Keynote Speakers


In order of appearance: 

 

 

Ramiro Matos - bio foto

Ramiro Matos

The Great Inka Road: Engineering an Empire
11:30 – 12:30 pm, November 8th

Dr. Matos was born in Junín, Peru and is now an anthropologist and archaeologist who holds a Doctorate in South American and Andean Archaeology from the Universidad Nacional Mayor de San Marcos in Lima, Peru. His expertis is in the development of indigenous cultures of ancient Peru, beginning with Pre-Ceramic societies and extending to the Inca. Ramiro has authored numerous books and articles on the subject and has taught in universities in Peru, the United States, Denmark, and Germany. Currently Ramiro serves as curator in the Office for Latin America with the Smithsonian’s National Museum of the American Indian. His latest project has been work as the lead curator for The Great Inka Road: Engineering an Empire exhibit which will be open until June 1st, 2018 at the National Museum of the American Indian, Washington D.C.

 

 

Carmella Padilla

A Red Like No Other: How Cochineal Colored the World
3:15 pm – 4:15 pm, November 8th

Carmella Padilla of Santa Fe, New Mexico, is a journalist, author, and editor who frequently explores intersections in art, culture, and history. She has published extensively, including in the Wall Street Journal, Dallas Morning News, and American Craft, and has written several books, including The Work of Art: Folk Artists in the 21st Century; El Rancho de las Golondrinas: Living History in New Mexico’s La Ciénega Valley; Low ‘n Slow: Lowriding in New Mexico; and The Chile Chronicles: Tales of a New Mexico Harvest. Padilla co-edited and contributed to A Red Like No Other: How Cochineal Colored the World (Skira Rizzoli, 2015), winner of the College Art Association’s 2017 Alfred H. Barr Jr. Award for distinguished scholarship in art history. She also served as guest co-curator of the related 2015 Museum of International Folk Art exhibition The Red That Colored the World. Padilla received the 2009 New Mexico Governor’s Award for Excellence in the Arts, the state’s highest artistic honor.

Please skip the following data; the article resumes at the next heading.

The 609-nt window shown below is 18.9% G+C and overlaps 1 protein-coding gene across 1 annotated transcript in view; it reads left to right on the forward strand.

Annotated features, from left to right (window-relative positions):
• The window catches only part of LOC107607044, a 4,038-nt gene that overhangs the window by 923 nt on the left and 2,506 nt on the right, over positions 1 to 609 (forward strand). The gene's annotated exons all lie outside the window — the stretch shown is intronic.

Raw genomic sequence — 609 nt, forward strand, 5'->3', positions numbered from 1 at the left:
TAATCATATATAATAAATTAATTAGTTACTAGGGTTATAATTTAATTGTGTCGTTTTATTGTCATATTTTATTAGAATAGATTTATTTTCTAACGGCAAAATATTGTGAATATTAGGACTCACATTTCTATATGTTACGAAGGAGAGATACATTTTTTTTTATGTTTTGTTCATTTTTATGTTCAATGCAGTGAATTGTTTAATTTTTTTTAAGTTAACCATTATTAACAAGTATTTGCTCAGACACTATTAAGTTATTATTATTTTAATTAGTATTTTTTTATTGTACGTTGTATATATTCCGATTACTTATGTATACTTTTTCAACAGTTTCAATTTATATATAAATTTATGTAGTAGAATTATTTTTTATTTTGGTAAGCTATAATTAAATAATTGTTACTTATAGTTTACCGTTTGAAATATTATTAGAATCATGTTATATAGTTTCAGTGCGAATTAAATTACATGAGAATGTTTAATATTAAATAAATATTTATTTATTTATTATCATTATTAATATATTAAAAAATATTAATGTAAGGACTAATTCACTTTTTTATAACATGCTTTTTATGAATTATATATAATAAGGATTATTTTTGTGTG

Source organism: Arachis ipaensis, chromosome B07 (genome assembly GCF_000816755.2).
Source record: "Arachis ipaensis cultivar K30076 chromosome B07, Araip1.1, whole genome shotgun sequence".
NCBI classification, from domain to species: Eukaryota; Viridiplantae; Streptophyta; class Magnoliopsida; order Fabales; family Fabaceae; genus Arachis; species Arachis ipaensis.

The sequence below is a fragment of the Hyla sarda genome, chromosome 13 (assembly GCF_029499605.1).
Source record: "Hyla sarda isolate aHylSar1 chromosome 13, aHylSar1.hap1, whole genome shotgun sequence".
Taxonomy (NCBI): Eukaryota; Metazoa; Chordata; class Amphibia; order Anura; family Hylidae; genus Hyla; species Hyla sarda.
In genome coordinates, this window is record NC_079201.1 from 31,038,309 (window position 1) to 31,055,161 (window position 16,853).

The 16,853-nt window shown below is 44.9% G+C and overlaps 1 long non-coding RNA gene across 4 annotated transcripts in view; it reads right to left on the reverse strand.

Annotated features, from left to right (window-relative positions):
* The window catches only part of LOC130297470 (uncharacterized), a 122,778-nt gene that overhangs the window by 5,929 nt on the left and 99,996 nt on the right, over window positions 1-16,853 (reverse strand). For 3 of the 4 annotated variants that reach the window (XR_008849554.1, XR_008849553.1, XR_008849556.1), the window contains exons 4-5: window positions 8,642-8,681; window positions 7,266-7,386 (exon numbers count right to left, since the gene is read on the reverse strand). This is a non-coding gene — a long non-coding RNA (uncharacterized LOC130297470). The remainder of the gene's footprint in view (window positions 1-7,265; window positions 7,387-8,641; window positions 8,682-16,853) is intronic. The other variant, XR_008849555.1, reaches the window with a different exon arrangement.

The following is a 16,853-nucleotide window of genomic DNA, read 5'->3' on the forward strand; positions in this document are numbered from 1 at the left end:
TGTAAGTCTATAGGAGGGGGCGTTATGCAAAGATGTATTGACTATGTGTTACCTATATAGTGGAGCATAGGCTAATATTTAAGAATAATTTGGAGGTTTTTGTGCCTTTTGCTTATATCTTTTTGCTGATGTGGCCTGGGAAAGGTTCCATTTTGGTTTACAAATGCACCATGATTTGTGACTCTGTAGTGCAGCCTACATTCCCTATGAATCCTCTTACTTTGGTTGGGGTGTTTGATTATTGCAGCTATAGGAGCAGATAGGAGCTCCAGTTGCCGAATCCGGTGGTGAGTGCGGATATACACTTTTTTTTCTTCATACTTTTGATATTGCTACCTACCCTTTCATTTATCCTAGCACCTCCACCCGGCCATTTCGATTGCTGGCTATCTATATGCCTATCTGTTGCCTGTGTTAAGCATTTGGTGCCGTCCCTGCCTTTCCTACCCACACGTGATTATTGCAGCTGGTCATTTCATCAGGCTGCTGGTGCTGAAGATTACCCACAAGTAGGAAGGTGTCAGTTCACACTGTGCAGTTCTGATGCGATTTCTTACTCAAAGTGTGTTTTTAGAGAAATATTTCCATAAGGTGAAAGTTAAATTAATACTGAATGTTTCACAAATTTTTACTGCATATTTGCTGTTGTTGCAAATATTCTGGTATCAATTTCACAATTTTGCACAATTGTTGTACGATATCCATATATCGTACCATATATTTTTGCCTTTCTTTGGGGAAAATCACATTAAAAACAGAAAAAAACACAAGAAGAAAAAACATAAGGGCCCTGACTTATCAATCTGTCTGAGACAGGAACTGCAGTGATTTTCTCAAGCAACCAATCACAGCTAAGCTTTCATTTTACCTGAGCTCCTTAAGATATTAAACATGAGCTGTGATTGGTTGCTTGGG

Ann Pollard Rowe

Keynote Presentation to Be Confirmed
9:00 – 9:30 am, November 9th

Ann spent more than three decadeds as Curator of Western Hemisphere textiles at The Textile Museum in Washington, DC. Currently she is a Research Associate at The Textile Museum. Ann is recognized as an expert and authority on textiles of the New World and has been a frequent contributor and editor of The Textile Museum Journal. Her extensive research on the Western Hemisphere collections of The Textile Museum has included studies of style, design, structure and textile classification and terminology. She has published extensively on Peruvian, Ecuadorian, and Guatemalan textiles.  

 

 

Doris Robles

Keynote Presentation to Be Confirmed
9:30 – 10:00 am, November 9th

Doris Robles, from Peru, has a license in journalism and a masters degree from the Universidad San Martin de Porras. She began working with the Museo Amano Foundation in 1978, guiding visitors and assisting in conservation and restoration of the museum’s collection of pre-Columbian textiles. She later assumed the principal curator position at Museo Amano where she managed the collection and catalogued the pieces. Today Doris oversees the Museo Amano’s administration.

 

 

 

Wade Davis - bio foto

Wade Davis

Keynote Presentation to Be Confirmed 
9:00  – 10:00 am, November 10th

Wade Davis is Professor of Anthropology and the BC Leadership Chair in Cultures and Ecosystems at Risk at the University of British Columbia. Between 1999 and 2013 he served as Explorer-in-Residence at the National Geographic Society. Author of 20 books, including One River, The Wayfinders and Into the Silence, winner of the 2012 Samuel Johnson prize, he holds degrees in anthropology and biology and received his Ph.D. in ethnobotany, all from Harvard University. His many film credits include Light at the Edge of the World, an eight-hour documentary series written and produced for the NGS. Davis is the recipient of 11 honorary degrees, as well as the 2009 Gold Medal from the Royal Canadian Geographical Society, the 2011 Explorers Medal, the 2012 David Fairchild Medal for botanical exploration, and the 2015 Centennial Medal of Harvard University. In 2016 he was made a Member of the Order of Canada.

 

 

Roger Valencia - bio foto

Roger Valencia

Facing Globalization: Where do Traditional Textiles Go From Here?
9:00 – 10:00 am, November 11th 

Rodger currently serves as the Peruvian Vice Minister of Tourism and director of Andean Lodges, a local pioneer in sustainable tourism with a focus on supporting communities and ecosystems. Previous to his current post, Rodger served as president of the Cámara de Comercio in Cusco. With over 32 years working with local communities around the sacred mountain Ausangate, Roger will present on Weaving the Future and how we can create an inclusive space for traditional textiles on a global stage.